Lightbot and Lightbot Jr.

This is a great little “puzzle” game for mobile. You give instructions to a robot, which then executes them to turn on all the lights in a “board”. The boards, of course, increase in complexity as you progress, and new options and coding constructs become available.


Scratch and Scratch Jr.

These are free programs to let kids play with programming. Scratch Jr. is completely graphical; Scratch includes some text, with substantial graphical elements. They’re terrific environments for free-form programming. Our kids have played with Scratch Jr., but haven’t tapped much of the potential, and I haven’t been equipped to guide them. I have a book from No Starch Press on the way that I hope will help me with that. (They also have books on Scratch.)

Other resources

Khan Academy has a course in programming that uses JavaScript and graphics extensively. CodeCombat is a paid subscription that includes a lot of scaffolding. CodeWizards HQ appears to have actual online classes for kids in programming. I haven’t tried any of these.

If you search for “teach children programming” or “teach children Python”, you’ll find an abundance of resources.

Your recommendations?

If you have personal experience with other resources for teaching kids to code, I’d love to hear about them in comments!

Hope’s Hard Edges

Photo by Josh Nuttall on Unsplash

Around the year 2000, I stopped listening to most contemporary Christian music. I’d enjoyed some of the upbeat rhythms, some of the sentiments…but I found myself listening to the most recent WOW collection and nauseated at the sugary, substanceless positivity that I heard. It wasn’t good Christian music. It wasn’t good art of any sort. It was a lie.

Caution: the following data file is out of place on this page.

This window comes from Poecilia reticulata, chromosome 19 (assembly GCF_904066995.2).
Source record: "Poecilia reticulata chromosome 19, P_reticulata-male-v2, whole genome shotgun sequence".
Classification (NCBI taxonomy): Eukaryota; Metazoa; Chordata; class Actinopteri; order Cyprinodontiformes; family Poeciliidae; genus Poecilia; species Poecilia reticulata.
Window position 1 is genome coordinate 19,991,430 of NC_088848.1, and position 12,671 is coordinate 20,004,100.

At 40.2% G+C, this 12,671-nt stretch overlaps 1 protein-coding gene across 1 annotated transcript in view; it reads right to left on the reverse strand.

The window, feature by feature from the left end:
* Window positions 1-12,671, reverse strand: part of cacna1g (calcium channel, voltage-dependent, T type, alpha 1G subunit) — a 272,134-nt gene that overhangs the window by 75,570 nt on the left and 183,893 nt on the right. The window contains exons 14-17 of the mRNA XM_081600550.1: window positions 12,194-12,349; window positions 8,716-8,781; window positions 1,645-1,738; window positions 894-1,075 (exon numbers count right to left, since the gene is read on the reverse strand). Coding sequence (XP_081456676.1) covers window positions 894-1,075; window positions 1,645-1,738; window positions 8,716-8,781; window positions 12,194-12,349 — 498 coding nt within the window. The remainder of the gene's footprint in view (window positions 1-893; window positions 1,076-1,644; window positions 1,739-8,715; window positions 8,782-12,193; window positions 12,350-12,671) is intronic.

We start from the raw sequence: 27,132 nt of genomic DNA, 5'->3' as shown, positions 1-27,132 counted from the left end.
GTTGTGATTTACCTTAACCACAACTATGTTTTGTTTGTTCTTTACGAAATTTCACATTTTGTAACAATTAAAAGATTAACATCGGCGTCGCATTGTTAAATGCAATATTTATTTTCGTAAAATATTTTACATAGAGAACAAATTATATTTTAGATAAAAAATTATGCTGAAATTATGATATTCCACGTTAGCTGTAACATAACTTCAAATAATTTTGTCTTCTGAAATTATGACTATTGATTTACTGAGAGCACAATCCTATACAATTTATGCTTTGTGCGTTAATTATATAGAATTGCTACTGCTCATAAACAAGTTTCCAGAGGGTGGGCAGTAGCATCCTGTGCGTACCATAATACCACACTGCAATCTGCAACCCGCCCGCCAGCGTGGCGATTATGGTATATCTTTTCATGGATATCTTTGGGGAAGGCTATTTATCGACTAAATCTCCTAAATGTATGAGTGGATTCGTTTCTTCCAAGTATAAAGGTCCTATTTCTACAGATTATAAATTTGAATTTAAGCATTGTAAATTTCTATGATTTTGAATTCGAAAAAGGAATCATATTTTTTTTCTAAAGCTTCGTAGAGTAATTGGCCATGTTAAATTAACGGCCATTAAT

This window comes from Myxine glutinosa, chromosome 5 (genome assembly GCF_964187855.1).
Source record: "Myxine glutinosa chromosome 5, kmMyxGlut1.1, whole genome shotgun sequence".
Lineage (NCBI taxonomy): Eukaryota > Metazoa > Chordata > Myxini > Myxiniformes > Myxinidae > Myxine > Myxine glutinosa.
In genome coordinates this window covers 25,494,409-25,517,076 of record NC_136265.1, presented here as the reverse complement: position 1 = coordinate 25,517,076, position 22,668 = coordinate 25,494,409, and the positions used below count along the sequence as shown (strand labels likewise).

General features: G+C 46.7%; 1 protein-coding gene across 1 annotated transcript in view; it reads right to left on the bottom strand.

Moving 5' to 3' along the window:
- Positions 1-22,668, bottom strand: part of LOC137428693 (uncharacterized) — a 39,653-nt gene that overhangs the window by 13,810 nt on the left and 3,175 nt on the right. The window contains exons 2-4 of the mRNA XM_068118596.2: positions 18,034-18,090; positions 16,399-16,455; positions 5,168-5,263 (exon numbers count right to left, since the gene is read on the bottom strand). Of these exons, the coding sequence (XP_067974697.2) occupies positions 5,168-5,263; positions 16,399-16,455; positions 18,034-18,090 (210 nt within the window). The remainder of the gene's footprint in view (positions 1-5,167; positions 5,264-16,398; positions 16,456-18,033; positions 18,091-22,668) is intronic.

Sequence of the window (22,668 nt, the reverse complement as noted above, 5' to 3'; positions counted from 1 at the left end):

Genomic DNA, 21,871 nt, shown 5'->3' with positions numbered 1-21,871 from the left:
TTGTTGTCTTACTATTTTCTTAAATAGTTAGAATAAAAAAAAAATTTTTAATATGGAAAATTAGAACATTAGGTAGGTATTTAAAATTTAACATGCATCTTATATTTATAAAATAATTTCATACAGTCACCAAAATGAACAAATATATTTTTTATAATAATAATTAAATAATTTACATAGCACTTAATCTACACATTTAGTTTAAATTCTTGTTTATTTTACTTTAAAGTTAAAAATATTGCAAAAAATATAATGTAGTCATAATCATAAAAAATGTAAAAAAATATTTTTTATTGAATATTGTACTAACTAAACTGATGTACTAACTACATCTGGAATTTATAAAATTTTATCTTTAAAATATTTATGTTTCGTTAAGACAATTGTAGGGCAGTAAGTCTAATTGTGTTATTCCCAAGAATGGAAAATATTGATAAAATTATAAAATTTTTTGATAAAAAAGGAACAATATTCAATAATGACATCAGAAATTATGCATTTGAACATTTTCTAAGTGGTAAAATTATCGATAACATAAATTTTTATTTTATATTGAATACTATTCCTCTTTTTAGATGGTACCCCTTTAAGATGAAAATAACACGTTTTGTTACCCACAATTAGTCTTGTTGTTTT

The story is told that Siddhartha Gautama grew up as a privileged prince, carefully isolated from the outside world to protect him from physical, mental, or emotional harm. But one day a funeral procession went by outside the palace, and he realized that a world of death existed outside. His ensuing grappling with suffering, we’re told, took him a long way from the palace and into reality, and produced the eightfold path of Buddhism.

The story is told in other forms. In Watership Down, the wanderers find a warren where everything is peaceful, there are no predators, and all eat well…but learn that scaffolding this peace was a maze of farmers’ snares, and a code of silence about them. The peace of the warren depended on it. In The Stepford Wives, a couple moves into an idyllic suburb. The charm and competence of their neighbors is delightful, and incredible…and then the cost becomes clear.

Ursula K. Le Guin, in her haunting fable The Ones Who Walk Away from Omelas, imagines a society of broad freedom, aesthetic delight, and human achievement, and of all those in it. (Search out the story and read it. Really.)